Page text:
You're juggling multiple projects, all on a tight deadline, and are just about managing it. Just as you find a minute to take a break and do your anti-carpal tunnel syndrome stretching, your manager comes over with another super-important project with a very close deadline. You want to refuse, but are afraid it may cost you all future projects, maybe even your job. So what do you do?
If your co-worker does not let you in on relevant information that she "meant to" share with you, takes credit for your work, does not give you the complete picture of projects, keeps all her cards close to her chest, spends a lot of time in the manager’s office, and bags projects you didn't even know about, you may be dealing with a highly competitive colleague.
Whatever you do, don’t blatantly lie -- not on your resume, not in the interview. There are only two outcomes to lying for a job: you get caught and you don’t get caught. Either way, the impact of your lie can be long-lasting. It can surface at any point, during an investigation, a job promotion, even a transfer.
Resumes are rarely enthralling reads. In attempting to squeeze as much information as possible onto one page, people tend to end up with a dull, lifeless account of their career that would put most recruiters to sleep. But your resume doesn't have to read like an obituary. It only takes a bit of editing to bring life to a boring resume. The key is striking that balance between overly formal and too casual in order to create a resume that is polished, professional, and dynamic.
Have your social media feeds been filling up with thankfulness over the past few days and weeks leading up to Thanksgiving? If these public statements of gratitude make you roll your eyes rather than count your blessings, never fear: we're not here to convince you to join a movement, or even start a journal or buy an app. However, focusing on the positive and remembering the ways in which you're lucky can be good for your career, if you go about things in a way that works for you.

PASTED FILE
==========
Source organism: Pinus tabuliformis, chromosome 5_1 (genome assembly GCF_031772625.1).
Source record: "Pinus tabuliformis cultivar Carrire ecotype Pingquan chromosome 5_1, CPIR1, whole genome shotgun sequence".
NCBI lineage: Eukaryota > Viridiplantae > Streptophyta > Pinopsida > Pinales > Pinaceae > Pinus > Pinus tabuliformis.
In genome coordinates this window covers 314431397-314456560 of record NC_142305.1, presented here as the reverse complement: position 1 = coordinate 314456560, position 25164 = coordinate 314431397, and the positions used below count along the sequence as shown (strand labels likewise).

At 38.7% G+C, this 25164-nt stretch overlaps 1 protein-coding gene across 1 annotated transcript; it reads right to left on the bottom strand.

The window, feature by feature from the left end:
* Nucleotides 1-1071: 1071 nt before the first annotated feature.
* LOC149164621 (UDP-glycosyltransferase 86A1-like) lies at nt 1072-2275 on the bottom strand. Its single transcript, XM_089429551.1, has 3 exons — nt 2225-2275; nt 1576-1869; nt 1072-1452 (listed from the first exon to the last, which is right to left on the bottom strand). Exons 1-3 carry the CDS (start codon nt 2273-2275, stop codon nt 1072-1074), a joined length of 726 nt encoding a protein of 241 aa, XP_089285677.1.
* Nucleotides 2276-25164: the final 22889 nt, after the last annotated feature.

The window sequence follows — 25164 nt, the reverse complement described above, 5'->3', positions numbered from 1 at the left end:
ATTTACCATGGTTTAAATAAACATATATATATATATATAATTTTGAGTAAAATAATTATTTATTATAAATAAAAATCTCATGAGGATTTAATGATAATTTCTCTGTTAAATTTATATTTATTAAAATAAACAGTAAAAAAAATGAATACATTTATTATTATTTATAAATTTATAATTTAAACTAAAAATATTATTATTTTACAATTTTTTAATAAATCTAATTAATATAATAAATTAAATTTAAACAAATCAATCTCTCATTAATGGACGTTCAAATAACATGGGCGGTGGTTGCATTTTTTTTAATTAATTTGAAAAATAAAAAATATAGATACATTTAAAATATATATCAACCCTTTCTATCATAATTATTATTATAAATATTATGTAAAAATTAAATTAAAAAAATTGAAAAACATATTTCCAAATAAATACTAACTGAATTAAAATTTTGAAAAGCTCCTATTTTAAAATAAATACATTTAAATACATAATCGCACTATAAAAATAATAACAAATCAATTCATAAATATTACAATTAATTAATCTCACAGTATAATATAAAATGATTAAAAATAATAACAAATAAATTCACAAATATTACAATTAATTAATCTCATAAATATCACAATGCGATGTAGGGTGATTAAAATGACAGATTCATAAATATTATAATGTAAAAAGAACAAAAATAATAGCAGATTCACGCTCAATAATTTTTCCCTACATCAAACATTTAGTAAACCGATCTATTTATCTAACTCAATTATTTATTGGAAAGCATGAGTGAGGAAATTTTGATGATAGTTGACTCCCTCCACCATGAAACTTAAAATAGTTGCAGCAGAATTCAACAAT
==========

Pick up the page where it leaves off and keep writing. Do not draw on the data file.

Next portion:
Having trouble getting out of your own way at work since the days got shorter and colder? The bad news is that spring is a long way off. The good news is that at least you're not alone. Lots of people find it harder to be productive and happy, both at work and at home, during the winter.
One of the best, tried-and-true ways to excel at what you do is explain it to someone else. Oftentimes, we go through our jobs -- which can include detailed systems and processes -- without realizing what we are actually doing. If you are years or decades deep into your career, much of your expertise may be "all in your head" -- and you may not even realize there’s a better way to do something, opening up the opportunity to excel more and even advance higher up the ladder.
Whether you're going to your first job interview, you're out of practice, or you're generally nervous about interviews, make sure your body language doesn't give away your fear and apprehension. Stay aware of these general body language tips that can help you through your interview process.
Cover letters, although stressful and time-consuming to write, help the candidates tremendously when they are trying to distinguish themselves from the other applicants. If you want to draw the attention of hiring managers to your unique qualifications or even explain something that’s just not possible through the resume, a good cover letter is the way to do it.
For many job seekers, the worst part of the job application process is creating a cover letter. In this age of LinkedIn and online applications, it might seem like this part of the traditional procedure is out-of-date and unnecessary. So do you have to write a cover letter? The answer, as expected is, "It depends." More specifically, it depends on how you are applying for a role.
Every job interview, even a bad one, is an opportunity to learn something about how to pitch yourself to companies, and figure out what a given job entails and what the corporate culture has to offer. The problem, of course, is that hiring managers don't always tell you why the company opted to pass, which makes it harder to learn from your mistakes. Here's what might be holding you back, and how to tweak your approach to improve your chances in the future.
You're excited about your new offer. It's with a good company and in your field of interest. You just need to sign a few documents here, a few contract forms there, and you're ready for a new beginning. But there's this one other document, a non-compete agreement, which you stumble upon just as you're getting ready to turn in all your forms. What does it mean if you sign, and what can you do to protect yourself?
Most companies have a rigorous annual performance review and a softer half-yearly check-in, just to see how things are going. You, as an employee, have a lot riding on the performance management process of your company. That number or letter you get at the end of the year decides your raise or your next promotion, and possibly the next career move you want to make. So how can you make the system work for you?
When preparing for a job interview, it's easy to spend so much time practicing answers for questions the interviewer might ask that you neglect to think about the things you'd like to learn about a prospective employer. Don't make that mistake: come prepared with the right questions, and you stand a much better chance of figuring out if you'd actually be happy working for the company on a day-to-day basis. Just make sure you don't ask any of these.